Vladimir Putin’s Victory Day speech tells stories of how Russia has responded to threats by embracing multi-ethnic, multi-national traditions.
Something tells me Chekhov and the innovations in drama he bequeathed to us may appear in my podcast series on the gifts of Russian culture.
Catherine Merridale, Lenin on the Train (2016), which I finished reading last night, is a very fine book. It is a gem, and perhaps ought to be recommended as among the very best introductions to the history of the Russian Revolution.
The Russians with Attitude podcast released to their subscribers a feature this week on the Russian writer and mystic, Mikhail Bulgakov. Bulgakov made his way from a medical student in Kiev through the Civil War in Russia and Ukraine to a difficult life as a writer for newspapers, theatre and novels in the 1920s and 1930s. He wrote a great account of the Civil War in The White Guard, and of course the masterpiece for which he earned posthumous fame, The Master and Margarita. [Read more]….
“Everyone was dreaming, ruminating, full of foreboding, feeling his way.” (Nikolai Sukhanov on February 1917 Russian Revolution). Does this not feel a lot like us today? Do we all not feel the world is unfolding in surprising directions, and among our more difficult tasks is to feel our own way through these events?
I took to reading Catherine Merridale, Lenin on the Train (2016) this morning while reclining on a scarlet chaise-longue and bathing in autumnal sunshine. The cat was on my lap, but my attention kept slipping…. [Read More]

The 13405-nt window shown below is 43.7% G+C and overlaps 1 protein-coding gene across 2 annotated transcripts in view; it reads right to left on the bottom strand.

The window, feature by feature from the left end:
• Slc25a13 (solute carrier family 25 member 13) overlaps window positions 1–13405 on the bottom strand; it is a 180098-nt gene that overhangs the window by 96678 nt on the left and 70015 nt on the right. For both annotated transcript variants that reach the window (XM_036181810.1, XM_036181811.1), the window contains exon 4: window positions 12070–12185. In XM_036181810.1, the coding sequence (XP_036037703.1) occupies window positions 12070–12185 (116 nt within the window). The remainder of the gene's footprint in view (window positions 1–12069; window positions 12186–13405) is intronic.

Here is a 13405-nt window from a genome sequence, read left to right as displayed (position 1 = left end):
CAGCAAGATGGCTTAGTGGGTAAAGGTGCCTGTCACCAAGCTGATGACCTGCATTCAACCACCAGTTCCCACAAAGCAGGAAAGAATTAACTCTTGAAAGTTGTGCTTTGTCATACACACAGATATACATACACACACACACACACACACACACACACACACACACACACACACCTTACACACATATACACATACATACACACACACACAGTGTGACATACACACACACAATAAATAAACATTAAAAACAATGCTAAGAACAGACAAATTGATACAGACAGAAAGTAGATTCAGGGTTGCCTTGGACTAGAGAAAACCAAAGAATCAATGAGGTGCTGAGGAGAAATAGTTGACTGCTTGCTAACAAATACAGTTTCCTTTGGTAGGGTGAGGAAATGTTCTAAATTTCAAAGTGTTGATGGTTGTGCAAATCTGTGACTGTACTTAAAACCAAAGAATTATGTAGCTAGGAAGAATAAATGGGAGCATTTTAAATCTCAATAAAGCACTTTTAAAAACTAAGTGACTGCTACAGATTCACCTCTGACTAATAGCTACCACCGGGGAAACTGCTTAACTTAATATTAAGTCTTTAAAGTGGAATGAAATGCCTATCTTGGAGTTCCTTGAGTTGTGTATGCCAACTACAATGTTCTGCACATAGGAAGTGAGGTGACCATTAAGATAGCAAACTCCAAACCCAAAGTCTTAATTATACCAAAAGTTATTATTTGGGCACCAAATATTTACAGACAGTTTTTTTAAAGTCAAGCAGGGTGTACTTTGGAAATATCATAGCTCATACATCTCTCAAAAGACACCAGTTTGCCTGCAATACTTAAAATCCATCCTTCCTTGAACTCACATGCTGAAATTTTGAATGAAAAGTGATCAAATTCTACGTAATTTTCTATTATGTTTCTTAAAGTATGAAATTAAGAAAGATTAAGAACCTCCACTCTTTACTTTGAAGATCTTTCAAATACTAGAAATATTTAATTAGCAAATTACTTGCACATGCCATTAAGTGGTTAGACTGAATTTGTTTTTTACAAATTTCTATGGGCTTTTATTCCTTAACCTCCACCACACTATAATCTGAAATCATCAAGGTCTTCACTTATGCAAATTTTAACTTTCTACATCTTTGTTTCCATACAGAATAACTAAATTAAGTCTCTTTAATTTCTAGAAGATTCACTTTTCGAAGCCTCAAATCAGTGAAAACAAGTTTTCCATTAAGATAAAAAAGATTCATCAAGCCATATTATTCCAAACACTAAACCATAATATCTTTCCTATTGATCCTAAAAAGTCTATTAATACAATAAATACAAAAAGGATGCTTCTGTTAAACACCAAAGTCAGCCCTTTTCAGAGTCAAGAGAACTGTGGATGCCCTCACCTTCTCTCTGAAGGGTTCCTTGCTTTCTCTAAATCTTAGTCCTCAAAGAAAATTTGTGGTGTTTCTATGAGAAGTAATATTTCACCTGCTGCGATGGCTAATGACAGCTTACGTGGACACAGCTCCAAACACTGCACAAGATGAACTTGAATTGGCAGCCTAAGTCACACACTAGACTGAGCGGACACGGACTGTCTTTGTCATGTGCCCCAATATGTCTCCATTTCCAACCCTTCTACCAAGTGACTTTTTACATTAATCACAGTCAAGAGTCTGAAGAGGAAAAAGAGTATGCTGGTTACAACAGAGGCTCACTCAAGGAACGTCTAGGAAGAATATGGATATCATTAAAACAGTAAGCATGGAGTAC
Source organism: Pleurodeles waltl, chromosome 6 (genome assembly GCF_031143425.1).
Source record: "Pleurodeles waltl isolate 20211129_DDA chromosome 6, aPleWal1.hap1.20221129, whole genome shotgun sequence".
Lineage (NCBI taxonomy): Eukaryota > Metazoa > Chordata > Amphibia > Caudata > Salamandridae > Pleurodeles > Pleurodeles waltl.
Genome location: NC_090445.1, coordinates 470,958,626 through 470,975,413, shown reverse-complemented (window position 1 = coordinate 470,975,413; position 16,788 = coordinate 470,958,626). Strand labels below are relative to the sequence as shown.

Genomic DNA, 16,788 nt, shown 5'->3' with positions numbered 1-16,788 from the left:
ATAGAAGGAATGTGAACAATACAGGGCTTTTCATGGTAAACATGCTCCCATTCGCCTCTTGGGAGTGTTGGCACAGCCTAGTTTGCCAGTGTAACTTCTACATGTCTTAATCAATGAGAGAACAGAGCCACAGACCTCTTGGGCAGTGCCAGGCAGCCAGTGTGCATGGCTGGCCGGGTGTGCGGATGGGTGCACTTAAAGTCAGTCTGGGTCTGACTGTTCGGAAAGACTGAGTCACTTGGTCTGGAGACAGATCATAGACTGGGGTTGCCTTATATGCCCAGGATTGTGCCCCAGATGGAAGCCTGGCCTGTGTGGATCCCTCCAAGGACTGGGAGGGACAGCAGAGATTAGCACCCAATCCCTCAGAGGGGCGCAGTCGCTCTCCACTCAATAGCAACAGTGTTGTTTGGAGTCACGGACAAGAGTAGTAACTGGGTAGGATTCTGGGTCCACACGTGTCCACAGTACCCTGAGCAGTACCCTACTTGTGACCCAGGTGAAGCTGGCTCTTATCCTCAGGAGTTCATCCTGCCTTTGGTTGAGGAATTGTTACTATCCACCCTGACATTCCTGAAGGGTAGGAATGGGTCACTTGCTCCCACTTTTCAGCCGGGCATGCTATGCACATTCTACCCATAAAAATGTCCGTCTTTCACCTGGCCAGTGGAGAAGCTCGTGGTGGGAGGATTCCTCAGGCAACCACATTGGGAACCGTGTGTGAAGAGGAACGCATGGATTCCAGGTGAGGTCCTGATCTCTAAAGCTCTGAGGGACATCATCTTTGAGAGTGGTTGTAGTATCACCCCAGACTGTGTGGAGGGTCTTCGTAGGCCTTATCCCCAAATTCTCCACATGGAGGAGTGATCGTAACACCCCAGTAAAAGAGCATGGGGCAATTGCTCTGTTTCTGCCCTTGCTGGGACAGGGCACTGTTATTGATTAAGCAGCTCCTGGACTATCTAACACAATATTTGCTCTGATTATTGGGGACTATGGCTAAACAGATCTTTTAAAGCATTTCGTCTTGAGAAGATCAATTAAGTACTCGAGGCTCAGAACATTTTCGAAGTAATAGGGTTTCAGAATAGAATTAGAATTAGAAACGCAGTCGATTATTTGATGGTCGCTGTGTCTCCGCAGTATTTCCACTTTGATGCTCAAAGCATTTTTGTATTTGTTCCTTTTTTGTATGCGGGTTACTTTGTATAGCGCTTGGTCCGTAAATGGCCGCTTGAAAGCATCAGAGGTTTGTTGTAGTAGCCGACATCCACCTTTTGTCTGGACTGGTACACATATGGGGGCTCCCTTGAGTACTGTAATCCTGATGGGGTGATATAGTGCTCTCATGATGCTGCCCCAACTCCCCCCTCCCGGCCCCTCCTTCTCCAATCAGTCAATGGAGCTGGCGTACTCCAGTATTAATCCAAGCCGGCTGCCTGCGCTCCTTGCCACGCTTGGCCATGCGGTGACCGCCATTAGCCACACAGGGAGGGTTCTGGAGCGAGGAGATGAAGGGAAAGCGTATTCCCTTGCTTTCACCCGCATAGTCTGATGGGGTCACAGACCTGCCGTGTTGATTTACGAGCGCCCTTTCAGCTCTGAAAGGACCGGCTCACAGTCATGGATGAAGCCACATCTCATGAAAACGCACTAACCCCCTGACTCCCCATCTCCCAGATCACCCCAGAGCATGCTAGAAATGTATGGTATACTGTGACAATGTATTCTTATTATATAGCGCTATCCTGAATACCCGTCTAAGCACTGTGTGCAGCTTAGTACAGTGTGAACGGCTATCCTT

So much of the history of the nineteenth and twentieth centuries is the tragic encounters of the elites of empires and ethno-linguistic national identities. We are seeing a new version of this struggle between confected social media national identities, concealing troubled and exclusive ethno-lingusitic reasoning, and collapsing imperial orders.
Operation Barbarossa and war on the Eastern Front in World War II and its relevance to popular memory and geopolitics. Joint statement of Xi-Putin summit comments on history of WWII. The Anglo-American illusions of Munich: the edge of war. Russophobia and the collapse of Anglo-American diplomacy.
A holiday of regeneration. The crisis in Europe, Ukraine, the failure of American diplomacy and the end of NATO. The Siege of Leningrad, Vladimir Putin, Operation Barbarossa, and Dmitri Likhachev on the Russian Soul. Elena Shvarts and the Flora of Ukraine. Russian Ark and the survival of culture in the floating hermitage of the Neva.
Elena Shvarts, New Jerusalem Monastery, Patriarch Nikon and the Resurrection of religious life in Russia. A definition of empire. Olga Tokarczuk and the Books of Jacob. Please consider purchasing my collected poems, Gathering Flowers of the Mind, and listening to my podcast, The Burning Archive. Best wishes for renewal in the New Year.
Dominic Lieven, Napoleon vs Russia, and the eastward expansion of NATO. The Hundred Years Cold War. Mary Sarotte, Not One Inch, James Baker and Mikhail Gorbachev. Totalitarianism and public health.
Glenn Greenwald, Havana Syndrome and Anglophone Russophobia. Vladimir Putin, Nikolai Berdyaev and the Free Academy of the Infinite Conversation. The return of history and the last democracy. Woke cults. Saint Thomas More and Thomas a Kempis. Elena Shvarts. Culaincourt and the retreat from Moscow…. and Afghanistan. Gideon Haigh, Melbourne lockdowns, wastelands, and the false freedom event.